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href="https://richardsonreports.wordpress.com/2018/09/28/the-day-the-story-changed-about-the-black-panthers-and-an-omaha-policemans-murder/">https://richardsonreports.wordpress.com/2018/09/28/the-day-the-story-changed-about-the-black-panthers-and-an-omaha-policemans-murder/</a></font>
        <h1 class="reader-title">The day the story changed about the
          Black Panthers and an Omaha policeman’s murder</h1>
        <span class="posted-on"><a
href="https://richardsonreports.wordpress.com/2018/09/28/the-day-the-story-changed-about-the-black-panthers-and-an-omaha-policemans-murder/"
            rel="bookmark">September 28, 2018</a> - Michael Richardson</span></div>
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                <p>The Omaha Municipal Court preliminary hearing for Ed
                  Poindexter and David Rice (later Wopashitwe Mondo Eyen
                  we Langa) was called to order on September 28, 1970.
                  Both defendants asked their murder cases be severed
                  and tried separately but were denied. County Attorney
                  Donald Knowles and Arthur O’Leary represented the
                  prosecution, Public Defender A.Q. Wolf and Thomas
                  Kenney represented Poindexter, with David Herzog
                  representing Rice.</p>
                <p>The two men were leaders of Omaha’s affiliate chapter
                  of the Black Panther Party called the National
                  Committee to Combat Fascism. The pair were charged
                  with the bombing murder of Omaha Patrolman Larry
                  Minard, Sr. on <a
href="https://richardsonreports.wordpress.com/2018/08/17/bombing-murder-of-omaha-policeman-in-1970-was-used-by-fbi-against-black-panther-leaders/">August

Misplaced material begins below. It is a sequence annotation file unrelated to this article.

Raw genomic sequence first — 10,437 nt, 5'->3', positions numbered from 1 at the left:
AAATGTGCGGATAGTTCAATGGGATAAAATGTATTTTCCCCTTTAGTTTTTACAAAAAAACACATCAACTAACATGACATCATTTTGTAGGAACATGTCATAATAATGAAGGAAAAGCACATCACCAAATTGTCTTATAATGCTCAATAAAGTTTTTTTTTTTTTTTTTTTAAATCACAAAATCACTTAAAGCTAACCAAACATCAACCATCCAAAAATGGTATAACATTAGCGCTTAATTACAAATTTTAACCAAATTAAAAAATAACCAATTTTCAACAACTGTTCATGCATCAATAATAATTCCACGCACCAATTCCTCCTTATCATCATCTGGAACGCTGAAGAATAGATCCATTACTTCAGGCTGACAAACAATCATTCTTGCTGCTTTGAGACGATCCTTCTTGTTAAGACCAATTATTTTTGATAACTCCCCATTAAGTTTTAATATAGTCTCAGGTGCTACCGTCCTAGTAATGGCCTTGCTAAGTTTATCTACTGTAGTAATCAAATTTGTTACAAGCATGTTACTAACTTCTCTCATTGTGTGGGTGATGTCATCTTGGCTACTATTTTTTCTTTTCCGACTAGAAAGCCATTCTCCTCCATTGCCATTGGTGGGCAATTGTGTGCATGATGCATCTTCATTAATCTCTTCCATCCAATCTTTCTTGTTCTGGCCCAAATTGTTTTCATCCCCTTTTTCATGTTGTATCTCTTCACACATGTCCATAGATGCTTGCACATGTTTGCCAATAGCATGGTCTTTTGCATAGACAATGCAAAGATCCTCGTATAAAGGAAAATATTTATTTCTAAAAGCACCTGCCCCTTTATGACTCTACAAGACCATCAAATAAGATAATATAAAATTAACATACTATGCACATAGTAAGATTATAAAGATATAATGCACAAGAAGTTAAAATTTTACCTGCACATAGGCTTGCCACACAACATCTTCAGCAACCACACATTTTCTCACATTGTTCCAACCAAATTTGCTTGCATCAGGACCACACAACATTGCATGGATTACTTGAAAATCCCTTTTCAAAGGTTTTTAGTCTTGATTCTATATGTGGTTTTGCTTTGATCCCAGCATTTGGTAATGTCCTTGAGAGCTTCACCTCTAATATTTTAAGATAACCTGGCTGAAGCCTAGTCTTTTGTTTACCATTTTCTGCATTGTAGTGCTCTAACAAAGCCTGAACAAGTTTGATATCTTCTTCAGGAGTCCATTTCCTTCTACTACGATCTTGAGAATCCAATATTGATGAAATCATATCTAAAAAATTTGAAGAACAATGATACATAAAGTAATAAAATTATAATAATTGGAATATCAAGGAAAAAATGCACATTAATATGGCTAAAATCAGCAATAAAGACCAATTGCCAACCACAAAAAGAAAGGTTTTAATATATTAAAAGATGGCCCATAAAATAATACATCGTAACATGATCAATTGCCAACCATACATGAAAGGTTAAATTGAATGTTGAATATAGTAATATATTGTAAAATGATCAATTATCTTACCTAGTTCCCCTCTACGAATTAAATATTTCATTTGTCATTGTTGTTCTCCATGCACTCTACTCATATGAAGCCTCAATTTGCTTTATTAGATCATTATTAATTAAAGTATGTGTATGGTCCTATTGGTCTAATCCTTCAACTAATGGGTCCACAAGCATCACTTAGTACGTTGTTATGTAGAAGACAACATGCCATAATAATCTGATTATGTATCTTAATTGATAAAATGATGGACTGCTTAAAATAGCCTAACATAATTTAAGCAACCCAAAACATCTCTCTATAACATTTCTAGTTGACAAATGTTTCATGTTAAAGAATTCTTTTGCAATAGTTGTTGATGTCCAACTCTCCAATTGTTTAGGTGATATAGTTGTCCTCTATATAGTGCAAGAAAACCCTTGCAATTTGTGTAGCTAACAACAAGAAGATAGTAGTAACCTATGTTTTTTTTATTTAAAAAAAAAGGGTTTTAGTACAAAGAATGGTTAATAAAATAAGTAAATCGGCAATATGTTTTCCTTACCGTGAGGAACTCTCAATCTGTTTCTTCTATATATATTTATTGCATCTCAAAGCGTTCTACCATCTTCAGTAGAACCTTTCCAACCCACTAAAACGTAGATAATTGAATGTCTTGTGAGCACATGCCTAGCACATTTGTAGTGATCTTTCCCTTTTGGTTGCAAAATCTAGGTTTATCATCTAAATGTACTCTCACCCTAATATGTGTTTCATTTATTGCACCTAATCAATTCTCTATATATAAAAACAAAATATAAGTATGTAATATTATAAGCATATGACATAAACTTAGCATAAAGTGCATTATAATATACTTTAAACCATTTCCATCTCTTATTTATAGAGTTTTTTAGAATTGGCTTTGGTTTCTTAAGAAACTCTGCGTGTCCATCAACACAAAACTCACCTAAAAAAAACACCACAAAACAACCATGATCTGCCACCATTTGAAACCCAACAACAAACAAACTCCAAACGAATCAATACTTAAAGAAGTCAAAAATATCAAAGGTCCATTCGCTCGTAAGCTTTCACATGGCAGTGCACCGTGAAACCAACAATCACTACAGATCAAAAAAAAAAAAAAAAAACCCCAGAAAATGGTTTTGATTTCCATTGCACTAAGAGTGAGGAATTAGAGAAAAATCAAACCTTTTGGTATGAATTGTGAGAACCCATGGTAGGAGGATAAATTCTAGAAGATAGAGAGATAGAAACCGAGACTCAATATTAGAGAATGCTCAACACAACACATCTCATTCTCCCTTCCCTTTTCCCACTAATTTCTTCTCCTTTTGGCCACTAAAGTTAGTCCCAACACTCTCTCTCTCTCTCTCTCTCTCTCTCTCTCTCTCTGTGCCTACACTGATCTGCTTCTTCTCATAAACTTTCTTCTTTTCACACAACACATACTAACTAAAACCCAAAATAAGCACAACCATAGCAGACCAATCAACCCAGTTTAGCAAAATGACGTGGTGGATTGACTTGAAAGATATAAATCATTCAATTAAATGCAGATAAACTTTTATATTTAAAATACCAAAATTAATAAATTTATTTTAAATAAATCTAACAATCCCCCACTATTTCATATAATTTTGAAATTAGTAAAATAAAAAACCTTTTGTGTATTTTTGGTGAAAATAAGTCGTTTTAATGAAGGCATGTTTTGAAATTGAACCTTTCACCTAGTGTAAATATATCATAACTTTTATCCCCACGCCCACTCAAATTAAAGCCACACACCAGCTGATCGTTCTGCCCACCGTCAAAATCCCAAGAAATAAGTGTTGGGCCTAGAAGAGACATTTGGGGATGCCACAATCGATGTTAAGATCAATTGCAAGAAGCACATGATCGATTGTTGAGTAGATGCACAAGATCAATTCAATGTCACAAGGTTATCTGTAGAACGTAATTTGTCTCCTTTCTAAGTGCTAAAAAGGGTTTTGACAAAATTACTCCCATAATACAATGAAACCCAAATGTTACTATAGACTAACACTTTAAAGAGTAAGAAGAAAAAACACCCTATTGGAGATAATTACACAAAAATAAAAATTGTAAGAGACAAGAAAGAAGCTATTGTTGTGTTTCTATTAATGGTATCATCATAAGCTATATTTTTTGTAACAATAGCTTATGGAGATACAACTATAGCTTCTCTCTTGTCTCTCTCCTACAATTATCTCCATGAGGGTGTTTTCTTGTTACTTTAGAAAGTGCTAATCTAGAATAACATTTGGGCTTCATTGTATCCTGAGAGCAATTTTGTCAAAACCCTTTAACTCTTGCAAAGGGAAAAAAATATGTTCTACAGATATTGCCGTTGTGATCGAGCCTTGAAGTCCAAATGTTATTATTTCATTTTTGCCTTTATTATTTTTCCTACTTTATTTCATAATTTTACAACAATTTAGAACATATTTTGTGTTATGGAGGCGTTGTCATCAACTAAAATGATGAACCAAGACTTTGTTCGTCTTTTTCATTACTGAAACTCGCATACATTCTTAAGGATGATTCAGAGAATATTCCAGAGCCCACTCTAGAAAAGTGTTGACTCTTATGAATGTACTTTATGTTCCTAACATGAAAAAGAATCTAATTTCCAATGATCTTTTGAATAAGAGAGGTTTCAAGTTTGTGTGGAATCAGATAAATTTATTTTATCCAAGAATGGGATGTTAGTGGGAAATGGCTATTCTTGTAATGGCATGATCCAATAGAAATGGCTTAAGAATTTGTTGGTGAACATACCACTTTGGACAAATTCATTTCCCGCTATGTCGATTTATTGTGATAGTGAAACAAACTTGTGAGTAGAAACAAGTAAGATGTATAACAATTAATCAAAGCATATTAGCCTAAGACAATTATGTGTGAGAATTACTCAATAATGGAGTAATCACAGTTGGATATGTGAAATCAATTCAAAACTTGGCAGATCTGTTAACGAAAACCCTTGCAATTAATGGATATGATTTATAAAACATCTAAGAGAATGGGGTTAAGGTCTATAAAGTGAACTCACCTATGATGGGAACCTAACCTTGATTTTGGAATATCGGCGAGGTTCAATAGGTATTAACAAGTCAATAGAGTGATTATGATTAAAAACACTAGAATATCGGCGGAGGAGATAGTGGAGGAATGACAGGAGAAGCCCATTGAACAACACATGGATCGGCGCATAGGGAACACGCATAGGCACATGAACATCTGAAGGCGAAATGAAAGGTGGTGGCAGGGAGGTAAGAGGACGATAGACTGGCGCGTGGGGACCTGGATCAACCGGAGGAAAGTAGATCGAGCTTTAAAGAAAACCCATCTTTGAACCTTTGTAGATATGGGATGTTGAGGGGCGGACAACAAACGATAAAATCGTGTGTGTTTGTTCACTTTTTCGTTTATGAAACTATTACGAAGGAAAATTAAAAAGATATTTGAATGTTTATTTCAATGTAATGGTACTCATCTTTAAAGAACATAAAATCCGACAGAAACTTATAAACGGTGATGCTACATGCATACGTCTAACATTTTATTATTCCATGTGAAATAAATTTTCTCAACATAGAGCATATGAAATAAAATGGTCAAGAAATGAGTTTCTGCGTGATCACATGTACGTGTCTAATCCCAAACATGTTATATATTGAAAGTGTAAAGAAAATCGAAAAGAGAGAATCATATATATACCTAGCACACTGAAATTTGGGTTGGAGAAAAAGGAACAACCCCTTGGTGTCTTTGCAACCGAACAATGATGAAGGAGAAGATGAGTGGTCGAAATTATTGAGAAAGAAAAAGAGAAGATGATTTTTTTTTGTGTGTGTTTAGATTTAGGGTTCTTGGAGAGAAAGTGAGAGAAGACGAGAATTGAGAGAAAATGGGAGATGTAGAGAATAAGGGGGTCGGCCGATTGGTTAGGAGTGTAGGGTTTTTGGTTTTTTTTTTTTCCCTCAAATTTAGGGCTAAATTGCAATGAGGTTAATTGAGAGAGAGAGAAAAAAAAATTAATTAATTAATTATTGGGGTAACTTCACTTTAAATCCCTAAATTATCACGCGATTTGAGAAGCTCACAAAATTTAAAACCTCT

11, 1970</a>. Peak confessed to planting the bomb
                  and after six versions ended up implicating the Black
                  Panther pair during his preliminary hearing testimony,
                  however only after contradicting himself.</p>
                <p>Thomas Kenney later described the hearing held at
                  Omaha City Hall. “It was a few blocks from the
                  Courthouse, but the preliminary hearing was a real
                  circus. There was a mob of people there, and screaming
                  and hollering. There were mobs of people, news media,
                  pro-police factions, you know, a number of black
                  people.”</p>
                <p>David Herzog began by immediately objecting to any
                  testimony by Peak because he was a co-defendant,
                  unreliable, and a minor. The judge overruled the
                  objection stating he did not know anything about Peak.</p>
                <p>Arthur O’Leary asked Peak about seeing Ed Poindexter
                  a week before the murder. Peak couldn’t remember. “I
                  don’t think I remember seeing him.”</p>